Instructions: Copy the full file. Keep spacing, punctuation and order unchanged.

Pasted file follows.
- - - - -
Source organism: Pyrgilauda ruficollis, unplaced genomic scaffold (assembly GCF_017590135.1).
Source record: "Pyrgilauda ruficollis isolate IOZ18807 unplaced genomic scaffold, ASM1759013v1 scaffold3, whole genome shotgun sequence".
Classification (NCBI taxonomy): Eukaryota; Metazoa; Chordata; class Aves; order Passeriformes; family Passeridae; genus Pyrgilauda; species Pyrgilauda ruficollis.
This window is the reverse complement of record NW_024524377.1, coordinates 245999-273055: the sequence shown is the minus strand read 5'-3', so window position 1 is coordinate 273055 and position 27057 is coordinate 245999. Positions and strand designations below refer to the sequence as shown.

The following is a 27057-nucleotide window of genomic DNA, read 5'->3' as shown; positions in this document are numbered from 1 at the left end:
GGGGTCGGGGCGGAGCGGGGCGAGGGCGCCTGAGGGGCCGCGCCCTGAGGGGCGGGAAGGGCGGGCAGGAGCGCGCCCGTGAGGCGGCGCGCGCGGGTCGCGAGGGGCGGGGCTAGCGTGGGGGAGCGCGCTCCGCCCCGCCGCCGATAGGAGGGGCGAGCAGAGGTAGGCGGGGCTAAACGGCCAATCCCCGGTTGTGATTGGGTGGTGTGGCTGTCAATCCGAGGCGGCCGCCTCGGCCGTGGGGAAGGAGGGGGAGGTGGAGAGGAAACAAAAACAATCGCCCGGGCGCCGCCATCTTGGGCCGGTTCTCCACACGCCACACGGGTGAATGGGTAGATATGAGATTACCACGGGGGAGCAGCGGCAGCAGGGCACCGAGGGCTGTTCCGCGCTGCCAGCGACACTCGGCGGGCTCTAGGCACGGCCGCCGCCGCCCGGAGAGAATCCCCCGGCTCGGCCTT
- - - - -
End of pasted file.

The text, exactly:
Source organism: Pyrgilauda ruficollis, unplaced genomic scaffold (assembly GCF_017590135.1).
Source record: "Pyrgilauda ruficollis isolate IOZ18807 unplaced genomic scaffold, ASM1759013v1 scaffold3, whole genome shotgun sequence".
Classification (NCBI taxonomy): Eukaryota; Metazoa; Chordata; class Aves; order Passeriformes; family Passeridae; genus Pyrgilauda; species Pyrgilauda ruficollis.
This window is the reverse complement of record NW_024524377.1, coordinates 245999-273055: the sequence shown is the minus strand read 5'-3', so window position 1 is coordinate 273055 and position 27057 is coordinate 245999. Positions and strand designations below refer to the sequence as shown.

The following is a 27057-nucleotide window of genomic DNA, read 5'->3' as shown; positions in this document are numbered from 1 at the left end:
GGGGTCGGGGCGGAGCGGGGCGAGGGCGCCTGAGGGGCCGCGCCCTGAGGGGCGGGAAGGGCGGGCAGGAGCGCGCCCGTGAGGCGGCGCGCGCGGGTCGCGAGGGGCGGGGCTAGCGTGGGGGAGCGCGCTCCGCCCCGCCGCCGATAGGAGGGGCGAGCAGAGGTAGGCGGGGCTAAACGGCCAATCCCCGGTTGTGATTGGGTGGTGTGGCTGTCAATCCGAGGCGGCCGCCTCGGCCGTGGGGAAGGAGGGGGAGGTGGAGAGGAAACAAAAACAATCGCCCGGGCGCCGCCATCTTGGGCCGGTTCTCCACACGCCACACGGGTGAATGGGTAGATATGAGATTACCACGGGGGAGCAGCGGCAGCAGGGCACCGAGGGCTGTTCCGCGCTGCCAGCGACACTCGGCGGGCTCTAGGCACGGCCGCCGCCGCCCGGAGAGAATCCCCCGGCTCGGCCTT